When planning the homestead defense, keep saying to yourself “Think Ambush.”  An ambush is a deadly attack on an unsuspecting enemy at close range from a concealed and covered defensive position.  The enemy has little time to react to your attack, because they never saw it coming.  They never realized that you saw them first, and that you were able to quietly alert your homestead.  They never saw the cleverly camouflaged fighting positions, they never suspected the obstacles were there to not only stop them, but to steer them into a lethal Kill Zone, with no escape. 
The last step in planning is to approach the proposed fighting position(s) from the enemy’s side during the day and at night.  Try to think how the enemy will approach, view, and plan an attack on the defensive positions. 

When it comes time to dig my fighting positions, one of the first things I will do is cut down some of the many small fir trees that we have around the homestead.  I will then lay the cut trees on their side in front of the locations I plan on digging my fighting position.  This will camouflage the fighting position.  I will also scatter cut trees around the property to draw attention away from the real positions.  Have a plan to remove anything in front of the fighting position that might provide cover or concealment for the enemy.  You will not be able to clear an entire forest to deny cover and concealment, but make the effort to selectively clear fields of observation/fire without making it too obvious.

Using your IPB and OCOKA, draw a range card map.  It is a simple bird’s eye view of the defensive area and allows you to visualize your defenses.  Place the homestead in the center.  Now draw the location for each proposed fighting position, including their left and right lateral limits.  On your range card, each fighting position should look like a V, with the fighting position at the base.  Each leg of the V should have the distance to the closest dead space.  Include distances to tree-lines, avenues of approach or any other areas that the enemy may attack you from.  
My leader’s recon also included an obstacle plan.  One of the obstacles includes a four strand barbed wire fence.  For some, it may be too early to start constructing defensive obstacles, like a razor wire gate (the neighbors will talk!).  But we need to start planning now.  Know where you are going to place everything, how long will it take to construct it, and start purchasing the necessary materials, like barbed wire and fence posts.  Plan and construct obstacles to channelize or force the enemy into an open area where you can destroy him in a Kill Zone.  ALL obstacles should be covered by rifle fire.  If you cannot maintain visual and rifle fire on an obstacle, the enemy will go around it, or try to breach it. 

Have defensive plans for the enemy’s COA.  There should be at least two enemy COAs: Most likely and most dangerous.  Have a rehearsed plan for each enemy COA.  For me, the enemy’s most likely COA when attacking my homestead is hey-diddle-diddle, right up the middle.  Right up the driveway.  Right into the closed gate, barbed wire fences, camouflaged fighting positions with alert defenders.  Most dangerous is hitting us from our lightly defended flank, coming in from the tree-line (dead space) that is dangerously close to our homestead.  We won’t see them until they are right on top of us.  We will counteract with aggressive and random patrolling outside the defensive perimeter, a communication/warning plan with my neighbors, alert barking dogs, Dakota Alerts, and trip wires.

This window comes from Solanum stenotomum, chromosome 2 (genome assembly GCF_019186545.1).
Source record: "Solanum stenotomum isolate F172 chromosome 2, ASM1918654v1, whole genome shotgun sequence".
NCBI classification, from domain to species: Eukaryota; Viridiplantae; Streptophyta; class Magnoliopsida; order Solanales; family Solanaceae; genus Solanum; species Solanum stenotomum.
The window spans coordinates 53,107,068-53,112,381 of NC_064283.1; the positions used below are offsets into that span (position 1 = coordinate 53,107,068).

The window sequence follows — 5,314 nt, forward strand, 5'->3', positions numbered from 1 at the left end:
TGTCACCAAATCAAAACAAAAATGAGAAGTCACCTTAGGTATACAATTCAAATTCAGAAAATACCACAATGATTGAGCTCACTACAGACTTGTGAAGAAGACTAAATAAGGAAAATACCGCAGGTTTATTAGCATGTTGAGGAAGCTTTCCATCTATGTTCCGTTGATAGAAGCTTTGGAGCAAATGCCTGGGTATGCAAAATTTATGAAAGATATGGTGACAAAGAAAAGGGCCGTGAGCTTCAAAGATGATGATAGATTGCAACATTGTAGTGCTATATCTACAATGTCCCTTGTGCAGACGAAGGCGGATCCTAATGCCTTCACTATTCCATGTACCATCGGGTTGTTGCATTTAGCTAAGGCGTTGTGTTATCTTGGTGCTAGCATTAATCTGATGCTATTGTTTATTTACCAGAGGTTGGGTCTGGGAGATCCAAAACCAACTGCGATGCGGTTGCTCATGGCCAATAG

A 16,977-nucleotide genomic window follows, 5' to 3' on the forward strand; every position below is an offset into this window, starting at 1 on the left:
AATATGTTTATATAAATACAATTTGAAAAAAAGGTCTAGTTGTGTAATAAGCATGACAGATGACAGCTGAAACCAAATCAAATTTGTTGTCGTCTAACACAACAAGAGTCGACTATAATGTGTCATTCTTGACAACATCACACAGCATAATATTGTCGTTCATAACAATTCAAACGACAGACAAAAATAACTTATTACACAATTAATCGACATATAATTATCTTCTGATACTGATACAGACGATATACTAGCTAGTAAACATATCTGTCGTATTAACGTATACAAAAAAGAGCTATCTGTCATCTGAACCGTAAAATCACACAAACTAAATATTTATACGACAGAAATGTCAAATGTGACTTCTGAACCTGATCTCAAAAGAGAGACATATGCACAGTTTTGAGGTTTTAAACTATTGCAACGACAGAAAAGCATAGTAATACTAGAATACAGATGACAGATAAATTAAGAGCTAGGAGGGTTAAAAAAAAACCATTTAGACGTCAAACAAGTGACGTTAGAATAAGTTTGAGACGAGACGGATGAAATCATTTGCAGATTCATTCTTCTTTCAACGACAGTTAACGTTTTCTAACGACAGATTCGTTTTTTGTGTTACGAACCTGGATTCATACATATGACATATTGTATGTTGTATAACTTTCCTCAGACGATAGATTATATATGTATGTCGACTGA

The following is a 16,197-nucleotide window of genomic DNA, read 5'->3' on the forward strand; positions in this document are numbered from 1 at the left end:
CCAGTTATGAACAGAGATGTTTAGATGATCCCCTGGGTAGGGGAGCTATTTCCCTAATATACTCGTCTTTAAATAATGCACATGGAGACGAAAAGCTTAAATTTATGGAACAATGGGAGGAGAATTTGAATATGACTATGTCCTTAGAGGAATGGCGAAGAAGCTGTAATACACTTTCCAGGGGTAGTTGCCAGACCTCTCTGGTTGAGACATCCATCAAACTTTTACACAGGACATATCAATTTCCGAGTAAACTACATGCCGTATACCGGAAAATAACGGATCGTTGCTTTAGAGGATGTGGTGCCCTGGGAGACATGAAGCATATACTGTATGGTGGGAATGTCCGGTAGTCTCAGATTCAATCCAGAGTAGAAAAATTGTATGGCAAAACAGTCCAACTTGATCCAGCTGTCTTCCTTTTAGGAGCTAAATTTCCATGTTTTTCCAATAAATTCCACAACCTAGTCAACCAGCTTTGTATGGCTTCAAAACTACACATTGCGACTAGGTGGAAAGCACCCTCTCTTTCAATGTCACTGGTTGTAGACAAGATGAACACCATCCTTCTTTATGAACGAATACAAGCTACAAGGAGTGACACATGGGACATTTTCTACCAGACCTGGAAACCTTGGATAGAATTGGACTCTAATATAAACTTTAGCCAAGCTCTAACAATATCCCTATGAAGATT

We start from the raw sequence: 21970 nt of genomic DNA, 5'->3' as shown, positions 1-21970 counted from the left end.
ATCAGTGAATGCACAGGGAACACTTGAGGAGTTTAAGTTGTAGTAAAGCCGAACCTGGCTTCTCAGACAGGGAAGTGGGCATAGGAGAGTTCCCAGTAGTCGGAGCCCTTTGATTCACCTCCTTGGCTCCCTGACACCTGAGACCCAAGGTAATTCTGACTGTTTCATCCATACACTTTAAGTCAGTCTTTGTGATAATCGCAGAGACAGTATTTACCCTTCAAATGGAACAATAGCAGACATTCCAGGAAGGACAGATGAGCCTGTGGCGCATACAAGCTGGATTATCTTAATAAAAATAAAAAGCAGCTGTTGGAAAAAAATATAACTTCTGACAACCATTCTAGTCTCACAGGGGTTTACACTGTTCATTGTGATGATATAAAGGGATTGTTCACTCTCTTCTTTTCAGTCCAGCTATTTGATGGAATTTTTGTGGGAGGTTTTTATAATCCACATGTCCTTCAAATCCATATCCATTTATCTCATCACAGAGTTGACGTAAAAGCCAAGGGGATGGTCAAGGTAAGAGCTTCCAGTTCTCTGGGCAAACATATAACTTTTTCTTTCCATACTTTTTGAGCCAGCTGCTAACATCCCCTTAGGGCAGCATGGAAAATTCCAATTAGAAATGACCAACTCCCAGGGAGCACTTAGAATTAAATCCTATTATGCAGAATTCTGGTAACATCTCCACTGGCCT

While you are planning your defensive positions, don’t stop there.  Consider:

  • A communication plan.  Primary: Radios – Alternate: Voice, Runner – No Comm: Hand & Arm Signals, Flashlight.
  • Continuously improving your defenses and obstacles. 
  • Making sure the camouflage matches the terrain. 
  • How would weather affect your defenses and defenders?  Rain, snow, heat, darkness?
  • Create and camouflage alternate positions that cover the same sector of fire. 
  • War-game and conduct rehearsals/drills (ensure all weapons are unloaded!).  Evaluate your defenders.   
  • Keep asking “What If??”  What if I was attacked from this direction?  What if the enemy used fire bombs or wire cutters? 
  • Discuss and implement clear rules of engagement (When to use or not to use deadly force).  Ask what is a “hostile act” during WROL?
  • Discuss and implement the use of force continuum.  Not every hostile act requires a deadly force reaction. 
  • Implement visual control measures.  Map and label all prominent terrain features.  Create check points.  Everyone should know the homestead cardinal directions (north, south, etc….).  Example:  “I have three armed unknowns, walking, vicinity check point 12 (Bear Creek Bridge) heading south”
  • If you have reports of nearby marauders, have a stand-to (100% alert, everyone armed and awake) at dusk and at dawn.  This is the ideal time to get attacked. 
  • Develop IA (Immediate Action) drills.  It is a rehearsed and automatic response to a likely enemy COA.  Example:  Visibly armed person(s) attempt to breach the gate/fencing; we will go to full alert and conduct X, Y, and Z.
  • Color code defensive postures and SOPs.  Example:  Threat Condition Red; 100% Alert, all positions manned, all adults/teens armed with a rifle, wearing load bearing vests, bug out bags at the ready.

My action plan is this:  At some point in the near future there will be a trigger event, like a bank holiday or food riots that will compel me to grab a shovel to start digging and building my up defensive positions.  Having planned my battle-space and laid in defensive building supplies, all I have to do is implement my plan.  When I have word of the approaching storm, this is one less thing to worry about. 

So prepare for the coming storm.  Walk the homestead, conduct a leader’s recon, and plan your defensive battle-space.  TODAY.